Bloodletting continues in Iraq’s south
A militia chief’s brother, kidnapped last week in an apparent act of vengeance that sparked a two-day battle over control of a southern Iraqi city, was found dead Monday amid signs of simmering unrest between rival Shiite Muslim groups that is undermining security in the relatively stable south.
At least 50 other Iraqis were killed or found dead around the country during the day as part of relentless political violence that has marked the Muslim holy month of Ramadan, which is just ending.
Mounting U.S. and Iraqi casualties have spurred calls for changes to America’s political and military policy in Iraq. In Washington, the White House on Monday sought to play down suggestions that the U.S. was pressuring the Iraqi government to set benchmarks and deadlines for gaining political and military control.
Officials said the Bush administration was flexible and seeking to adjust course as needed. There were “practical conversations going on” with Iraqi leaders, White House Press Secretary Tony Snow said. “But is the United States saying, ‘Here’s your drop-dead date?’ Of course not.”
Defense Secretary Donald H. Rumsfeld told reporters that U.S. officials wanted Iraqis to take over more than the two provinces they now control. However, Rumsfeld said the broad discussions did not include specific dates.
“I think people have to be realistic,” he said. “Our hope is that we can assist them, the coalition can assist them in assuming responsibility for their country, as I said the other day, sooner rather than later.”
In London, Iraq’s deputy prime minister predicted in a BBC interview that “seven or eight” of the country’s 18 provinces would be under Iraqi control by the end of the year.
“There is too much of a pessimistic tone to this debate -- even, I would say, in certain circles, a defeatist tone,” Barham Salih said. “At the end of the day, this is about the Iraqi leadership, this is about Iraqis assuming responsibility for their country.”
Amarah, the southern city racked by weekend fighting, is among the areas all but handed over to Iraqi forces. Authorities braced for more violence with the discovery of Hussein Bahadeli’s bullet-riddled body, which bore signs of torture and was found in a rural field near the city, said an official at the forensics department of Amarah’s main hospital.
Bahadeli was kidnapped Thursday, presumably to avenge the slaying of the provincial director of intelligence a day earlier. Hundreds of heavily armed black-clad militiamen loyal to Bahadeli’s brother, Al Mahdi militia leader Sheik Fadhel Bahadeli, swarmed the city, attacking police stations and fighting gun battles on Thursday and Friday that left as many as 25 dead.
In possible retaliation, unidentified gunmen early Friday morning shot and killed a police officer as he left home in downtown Amarah and abducted another whose body was later found with several gunshot wounds.
Witnesses described the atmosphere in the city as tense, but Lt. Col. Sharhan Hassan, spokesman for Iraqi forces there, denied reports that a curfew had been imposed or that fighting continued Monday.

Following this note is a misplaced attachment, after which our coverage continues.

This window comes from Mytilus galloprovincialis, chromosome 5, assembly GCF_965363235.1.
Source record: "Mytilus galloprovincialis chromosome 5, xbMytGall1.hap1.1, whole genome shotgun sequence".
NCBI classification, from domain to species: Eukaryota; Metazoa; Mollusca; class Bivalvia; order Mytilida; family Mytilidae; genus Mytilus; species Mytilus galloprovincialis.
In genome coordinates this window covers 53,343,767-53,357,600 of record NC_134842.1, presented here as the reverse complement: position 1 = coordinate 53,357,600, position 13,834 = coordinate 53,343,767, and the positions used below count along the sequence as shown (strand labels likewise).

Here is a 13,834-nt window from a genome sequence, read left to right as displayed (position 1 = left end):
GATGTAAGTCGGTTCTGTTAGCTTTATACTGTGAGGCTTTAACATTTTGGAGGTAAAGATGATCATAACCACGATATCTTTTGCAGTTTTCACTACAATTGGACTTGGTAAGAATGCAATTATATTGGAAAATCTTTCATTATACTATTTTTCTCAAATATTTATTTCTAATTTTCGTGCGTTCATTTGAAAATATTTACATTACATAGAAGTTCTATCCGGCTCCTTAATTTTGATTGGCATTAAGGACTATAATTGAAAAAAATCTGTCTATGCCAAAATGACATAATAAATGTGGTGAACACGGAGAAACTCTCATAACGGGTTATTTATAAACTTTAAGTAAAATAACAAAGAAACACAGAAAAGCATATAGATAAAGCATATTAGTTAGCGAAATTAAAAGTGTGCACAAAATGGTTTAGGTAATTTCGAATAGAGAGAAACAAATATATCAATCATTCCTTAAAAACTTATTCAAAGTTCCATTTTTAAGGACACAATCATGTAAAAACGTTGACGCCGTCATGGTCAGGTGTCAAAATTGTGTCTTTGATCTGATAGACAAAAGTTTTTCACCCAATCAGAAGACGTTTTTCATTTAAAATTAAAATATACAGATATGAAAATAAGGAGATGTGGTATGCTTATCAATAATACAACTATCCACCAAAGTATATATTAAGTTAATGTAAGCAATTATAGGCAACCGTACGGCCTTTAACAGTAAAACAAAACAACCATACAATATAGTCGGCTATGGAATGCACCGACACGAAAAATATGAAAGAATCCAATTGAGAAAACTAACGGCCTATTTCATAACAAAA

“The army is deployed in the city to protect the people if anything might happen, and so far there are no armed conflicts in the city,” he said.
Al Mahdi army militiamen, loyal to radical cleric Muqtada Sadr, are fighting militiamen loyal to other Shiite clerics and factions for control of southern Iraq. Though Maysan province’s governor is a Sadr loyalist, forces loyal to cleric Abdelaziz Hakim dominate the security apparatus. Hakim leads the Supreme Council for Islamic Revolution in Iraq, a Shiite rival to Sadr’s organization.
British forces vacated Amarah this summer, handing over de facto control to Iraqi forces.
Decades-old tensions between followers of the Hakim and Sadr clerical families have at times turned bloody, introducing another volatile dynamic in a country already reeling from sectarian and insurgent violence.
Fighting continued around Baghdad on Monday. Authorities collected the bodies of at least 34 people believed to have been victims of death squads. All were those of men between 25 and 45 years old, bound and blindfolded, bearing signs of torture and several gunshot wounds, said Iraqi police Lt. Ahmad Qassim.
Two remote-controlled car bombs killed at least six Iraqis and injured 27 in northern and downtown Baghdad. At least one Iraqi soldier was killed during a joint U.S.-Iraqi raid on a village south of Baghdad where Sunnis have been threatening Shiites.
A 12-year-old boy was killed Monday in the northern city of Mosul in the crossfire of a U.S.-led operation to capture a suspected insurgent, the American military said. A U.S. airstrike killed another suspected insurgent allegedly transporting weapons in a car.
U.S. forces killed five suspected insurgents south of the central Iraqi town of Balad on Monday. After shooting dead one insurgent, U.S. forces surrounded a house and tried to lure the other suspects out before using force.
“Coalition aircraft delivered precision munitions onto the building, resulting in its destruction and the death of the four occupants who refused to exit,” a press release said.
Times staff writers James Gerstenzang and Julian E. Barnes in Washington and special correspondents in Amarah; Baghdad; and Hillah, Iraq, contributed to this report.